This is the first sentence of my post and you can probably feel that I'm a little annoyed. A little miffed. A little snubbed. I couldn't sleep at all last night. And it's all because Mr. Ratburn from "Arthur" came out as gay, had himself a big old wedding, and didn't invite any of us. (Or even advertise that it was happening.)
On one hand, it's too bad that (due to the lack of aforementioned advertising) I wasn't able to call up my old childhood friends so we could watch the happy sight of two anthropomorphized and consenting rats tying the knot.
On the other it's just as great that pretty much nothing was said about Mr. Ratburn's sexual orientation until he shared the fact that he was getting married (to a dude-rat) with Arthur and Friends during the premiere of the show's 22nd season. Because it's literally not that big a deal! Gay people exist! And some of them are friendly, talking animals who can teach you a thing or two about not skipping school, Francine!
I was thinking of explaining why that's great in just two reasons but I realize that I have a lot to say about a cartoon rat getting hitched, so here's a brief list of reasons why Mr. Ratburn's wedding is great for all of us:
- Arthur has always been a show that teaches and challenges kids to be respectful of others and recognize that the world is vast and round and contains a multitude of people all of whom deserve kindness and understanding whether they're straight, gay, or Matt Damon conceptualized as a cartoon aardvark. In that way, Mr. Ratburn's coming out and being accepted is just one more way the cartoon is teaching the kids who watch it regularly that "love is love" and that we all just need to let people live their lives.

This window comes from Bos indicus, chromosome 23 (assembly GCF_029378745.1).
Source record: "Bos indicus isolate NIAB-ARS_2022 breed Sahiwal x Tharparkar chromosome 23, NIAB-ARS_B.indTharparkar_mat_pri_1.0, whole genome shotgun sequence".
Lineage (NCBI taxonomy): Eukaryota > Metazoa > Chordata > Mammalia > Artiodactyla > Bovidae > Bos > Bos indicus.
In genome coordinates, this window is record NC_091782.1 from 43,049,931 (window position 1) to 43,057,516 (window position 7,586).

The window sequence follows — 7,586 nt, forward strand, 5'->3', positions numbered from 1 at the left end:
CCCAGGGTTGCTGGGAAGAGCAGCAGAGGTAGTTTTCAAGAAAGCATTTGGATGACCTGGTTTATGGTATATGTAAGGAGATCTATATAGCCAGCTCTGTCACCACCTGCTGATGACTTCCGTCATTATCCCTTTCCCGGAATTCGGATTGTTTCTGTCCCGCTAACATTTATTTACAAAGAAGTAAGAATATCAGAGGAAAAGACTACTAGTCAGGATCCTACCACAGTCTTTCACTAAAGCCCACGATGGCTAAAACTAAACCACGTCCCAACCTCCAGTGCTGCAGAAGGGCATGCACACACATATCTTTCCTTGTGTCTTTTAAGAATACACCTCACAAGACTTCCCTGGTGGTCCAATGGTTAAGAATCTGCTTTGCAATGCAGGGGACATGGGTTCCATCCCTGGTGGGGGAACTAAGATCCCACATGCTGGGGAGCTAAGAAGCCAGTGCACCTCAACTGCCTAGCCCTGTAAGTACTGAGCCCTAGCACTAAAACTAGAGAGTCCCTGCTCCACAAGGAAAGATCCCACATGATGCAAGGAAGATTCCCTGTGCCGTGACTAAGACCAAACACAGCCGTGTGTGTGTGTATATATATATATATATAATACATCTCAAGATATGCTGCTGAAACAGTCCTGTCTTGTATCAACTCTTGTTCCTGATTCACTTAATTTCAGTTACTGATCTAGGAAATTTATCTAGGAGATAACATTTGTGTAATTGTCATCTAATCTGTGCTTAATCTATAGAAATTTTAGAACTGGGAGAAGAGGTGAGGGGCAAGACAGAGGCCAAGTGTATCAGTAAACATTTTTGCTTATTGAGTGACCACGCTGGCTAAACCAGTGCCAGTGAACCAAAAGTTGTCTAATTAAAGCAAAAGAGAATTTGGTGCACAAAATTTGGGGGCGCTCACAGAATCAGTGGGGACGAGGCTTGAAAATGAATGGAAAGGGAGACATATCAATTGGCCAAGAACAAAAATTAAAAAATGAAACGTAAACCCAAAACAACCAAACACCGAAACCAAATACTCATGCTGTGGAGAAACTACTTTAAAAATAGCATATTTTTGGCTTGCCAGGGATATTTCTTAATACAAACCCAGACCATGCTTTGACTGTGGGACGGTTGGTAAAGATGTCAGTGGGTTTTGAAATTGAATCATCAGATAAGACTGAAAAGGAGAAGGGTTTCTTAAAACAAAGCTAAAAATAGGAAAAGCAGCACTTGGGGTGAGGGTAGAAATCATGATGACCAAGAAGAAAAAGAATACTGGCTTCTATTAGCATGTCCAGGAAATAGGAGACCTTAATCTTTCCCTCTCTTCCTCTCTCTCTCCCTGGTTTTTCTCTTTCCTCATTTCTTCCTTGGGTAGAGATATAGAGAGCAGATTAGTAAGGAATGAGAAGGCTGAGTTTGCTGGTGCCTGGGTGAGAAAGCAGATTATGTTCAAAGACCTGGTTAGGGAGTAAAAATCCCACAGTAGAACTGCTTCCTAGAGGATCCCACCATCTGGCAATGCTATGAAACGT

- This isn't the first time the show has handled what some would view as a "sensitive topic." Aside from broaching the subject of homosexuality in 2005 (Arthur's friend Buster met a lesbian couple to great outrage), the show has navigated a variety of topics that are both difficult and necessary for kids to understand — including cancer, dyslexia, and even what it's like to deal with a tragedy (inspired by the events of 9/11) — in a sensitive way. And while I'd like to say that "some people are gay" shouldn't be a "sensitive topic," it still is. Having kids see a character they trust and love come out without any frills is a nice way for them to learn that there's really not a difference between people (or rats) who have different sexual orientations. They're still the same people you've always loved.
- This is exactly the type of nuance those who are always demanding that media add "LGBT+ characters organically" instead of "shoehorning them in" claim they want. While you'll undoubtedly see some criticism from folks who think that this episode was "driving an agenda" and "shoving homosexuality" down kids' throats, the reality is that this is exactly how sexual orientation should be discussed in the media. Mr. Ratburn's character wasn't reduced to just his sexual orientation. It was just something he revealed about himself. And it was no big deal. The kids couldn't care less about the gender of Mr. Ratburn's intended. All they cared about was that he married someone kind. Their biggest worry: That Mr. Ratburn's dance moves are very embarrassing. I wish I had that kind of message when I was coming out in the early '00s. I bet a lot of other people who identify as LGBT+ do, too.
Of course, the biggest surprise for many people isn't that Mr. Ratburn is gay; it's that "Arthur" is still airing new episodes in 2019.
I think the biggest surprise about Mr. Ratburn from Arthur being gay is that I'm just now finding out that Arthur is still coming out with new episodes.
— Erica Mendez (@tsunderica) May 14, 2019
It's also igniting some serious nostalgia vibes.
Today, Mr. Ratburn's marriage is news because he's gay, but the overwhelmingly positive response the episode's gotten shows that we're moving in a new direction. That representation matters. And that more and more LGBT+ characters are becoming people (and rats) rather than just tropes. I just wish they'd invite us all to their weddings.